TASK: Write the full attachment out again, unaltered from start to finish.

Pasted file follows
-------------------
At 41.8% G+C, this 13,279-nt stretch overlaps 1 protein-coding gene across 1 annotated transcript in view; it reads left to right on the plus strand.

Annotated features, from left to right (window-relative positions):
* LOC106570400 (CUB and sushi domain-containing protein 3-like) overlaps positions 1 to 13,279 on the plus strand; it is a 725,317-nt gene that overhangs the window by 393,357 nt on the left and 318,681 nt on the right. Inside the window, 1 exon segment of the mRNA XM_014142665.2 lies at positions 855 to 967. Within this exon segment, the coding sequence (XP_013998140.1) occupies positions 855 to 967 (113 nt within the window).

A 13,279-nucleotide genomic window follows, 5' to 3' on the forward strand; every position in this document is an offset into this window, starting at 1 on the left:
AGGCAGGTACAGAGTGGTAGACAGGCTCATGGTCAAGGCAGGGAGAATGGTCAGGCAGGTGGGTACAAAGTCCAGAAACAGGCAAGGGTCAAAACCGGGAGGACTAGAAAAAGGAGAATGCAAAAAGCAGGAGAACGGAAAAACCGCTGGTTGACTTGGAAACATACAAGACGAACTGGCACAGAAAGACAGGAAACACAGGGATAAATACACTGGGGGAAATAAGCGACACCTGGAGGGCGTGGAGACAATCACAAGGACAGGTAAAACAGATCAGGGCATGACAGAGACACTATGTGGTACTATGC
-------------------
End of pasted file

At 41.8% G+C, this 13,279-nt stretch overlaps 1 protein-coding gene across 1 annotated transcript in view; it reads left to right on the plus strand.

Annotated features, from left to right (window-relative positions):
* LOC106570400 (CUB and sushi domain-containing protein 3-like) overlaps positions 1 to 13,279 on the plus strand; it is a 725,317-nt gene that overhangs the window by 393,357 nt on the left and 318,681 nt on the right. Inside the window, 1 exon segment of the mRNA XM_014142665.2 lies at positions 855 to 967. Within this exon segment, the coding sequence (XP_013998140.1) occupies positions 855 to 967 (113 nt within the window).

A 13,279-nucleotide genomic window follows, 5' to 3' on the forward strand; every position in this document is an offset into this window, starting at 1 on the left:
AGGCAGGTACAGAGTGGTAGACAGGCTCATGGTCAAGGCAGGGAGAATGGTCAGGCAGGTGGGTACAAAGTCCAGAAACAGGCAAGGGTCAAAACCGGGAGGACTAGAAAAAGGAGAATGCAAAAAGCAGGAGAACGGAAAAACCGCTGGTTGACTTGGAAACATACAAGACGAACTGGCACAGAAAGACAGGAAACACAGGGATAAATACACTGGGGGAAATAAGCGACACCTGGAGGGCGTGGAGACAATCACAAGGACAGGTAAAACAGATCAGGGCATGACAGAGACACTATGTGGTACTATGC